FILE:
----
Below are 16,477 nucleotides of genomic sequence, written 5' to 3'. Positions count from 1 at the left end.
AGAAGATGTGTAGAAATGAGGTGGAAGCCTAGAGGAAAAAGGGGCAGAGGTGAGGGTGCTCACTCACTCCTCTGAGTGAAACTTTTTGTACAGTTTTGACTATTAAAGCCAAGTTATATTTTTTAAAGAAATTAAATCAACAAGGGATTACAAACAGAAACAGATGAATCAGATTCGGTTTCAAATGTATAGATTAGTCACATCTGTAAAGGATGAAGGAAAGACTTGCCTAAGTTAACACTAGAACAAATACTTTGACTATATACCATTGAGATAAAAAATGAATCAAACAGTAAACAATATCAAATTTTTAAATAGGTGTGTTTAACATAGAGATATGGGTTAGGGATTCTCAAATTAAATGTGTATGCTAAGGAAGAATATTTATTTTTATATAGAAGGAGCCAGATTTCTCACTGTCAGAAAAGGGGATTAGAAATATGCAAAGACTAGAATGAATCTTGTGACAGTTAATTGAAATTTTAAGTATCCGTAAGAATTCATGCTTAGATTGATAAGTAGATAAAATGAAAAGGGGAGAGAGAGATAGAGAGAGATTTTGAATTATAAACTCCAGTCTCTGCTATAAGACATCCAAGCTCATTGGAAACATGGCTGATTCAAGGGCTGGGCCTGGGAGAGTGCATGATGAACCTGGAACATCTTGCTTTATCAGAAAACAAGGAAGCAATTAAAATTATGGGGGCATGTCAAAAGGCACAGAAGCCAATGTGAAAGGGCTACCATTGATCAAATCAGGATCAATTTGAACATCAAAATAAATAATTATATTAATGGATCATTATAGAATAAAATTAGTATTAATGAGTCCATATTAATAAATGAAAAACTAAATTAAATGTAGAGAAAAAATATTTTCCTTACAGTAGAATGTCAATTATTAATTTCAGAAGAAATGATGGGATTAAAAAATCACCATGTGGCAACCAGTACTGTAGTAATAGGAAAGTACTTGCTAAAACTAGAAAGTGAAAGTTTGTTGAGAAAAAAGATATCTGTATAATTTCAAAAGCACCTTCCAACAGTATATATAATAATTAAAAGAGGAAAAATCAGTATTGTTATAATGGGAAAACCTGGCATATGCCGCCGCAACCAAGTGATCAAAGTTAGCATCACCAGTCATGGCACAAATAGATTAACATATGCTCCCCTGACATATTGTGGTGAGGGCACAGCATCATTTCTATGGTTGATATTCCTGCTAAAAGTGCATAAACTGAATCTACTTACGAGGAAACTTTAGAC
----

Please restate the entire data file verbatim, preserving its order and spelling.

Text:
Below are 16,477 nucleotides of genomic sequence, written 5' to 3'. Positions count from 1 at the left end.
AGAAGATGTGTAGAAATGAGGTGGAAGCCTAGAGGAAAAAGGGGCAGAGGTGAGGGTGCTCACTCACTCCTCTGAGTGAAACTTTTTGTACAGTTTTGACTATTAAAGCCAAGTTATATTTTTTAAAGAAATTAAATCAACAAGGGATTACAAACAGAAACAGATGAATCAGATTCGGTTTCAAATGTATAGATTAGTCACATCTGTAAAGGATGAAGGAAAGACTTGCCTAAGTTAACACTAGAACAAATACTTTGACTATATACCATTGAGATAAAAAATGAATCAAACAGTAAACAATATCAAATTTTTAAATAGGTGTGTTTAACATAGAGATATGGGTTAGGGATTCTCAAATTAAATGTGTATGCTAAGGAAGAATATTTATTTTTATATAGAAGGAGCCAGATTTCTCACTGTCAGAAAAGGGGATTAGAAATATGCAAAGACTAGAATGAATCTTGTGACAGTTAATTGAAATTTTAAGTATCCGTAAGAATTCATGCTTAGATTGATAAGTAGATAAAATGAAAAGGGGAGAGAGAGATAGAGAGAGATTTTGAATTATAAACTCCAGTCTCTGCTATAAGACATCCAAGCTCATTGGAAACATGGCTGATTCAAGGGCTGGGCCTGGGAGAGTGCATGATGAACCTGGAACATCTTGCTTTATCAGAAAACAAGGAAGCAATTAAAATTATGGGGGCATGTCAAAAGGCACAGAAGCCAATGTGAAAGGGCTACCATTGATCAAATCAGGATCAATTTGAACATCAAAATAAATAATTATATTAATGGATCATTATAGAATAAAATTAGTATTAATGAGTCCATATTAATAAATGAAAAACTAAATTAAATGTAGAGAAAAAATATTTTCCTTACAGTAGAATGTCAATTATTAATTTCAGAAGAAATGATGGGATTAAAAAATCACCATGTGGCAACCAGTACTGTAGTAATAGGAAAGTACTTGCTAAAACTAGAAAGTGAAAGTTTGTTGAGAAAAAAGATATCTGTATAATTTCAAAAGCACCTTCCAACAGTATATATAATAATTAAAAGAGGAAAAATCAGTATTGTTATAATGGGAAAACCTGGCATATGCCGCCGCAACCAAGTGATCAAAGTTAGCATCACCAGTCATGGCACAAATAGATTAACATATGCTCCCCTGACATATTGTGGTGAGGGCACAGCATCATTTCTATGGTTGATATTCCTGCTAAAAGTGCATAAACTGAATCTACTTACGAGGAAACTTTAGAC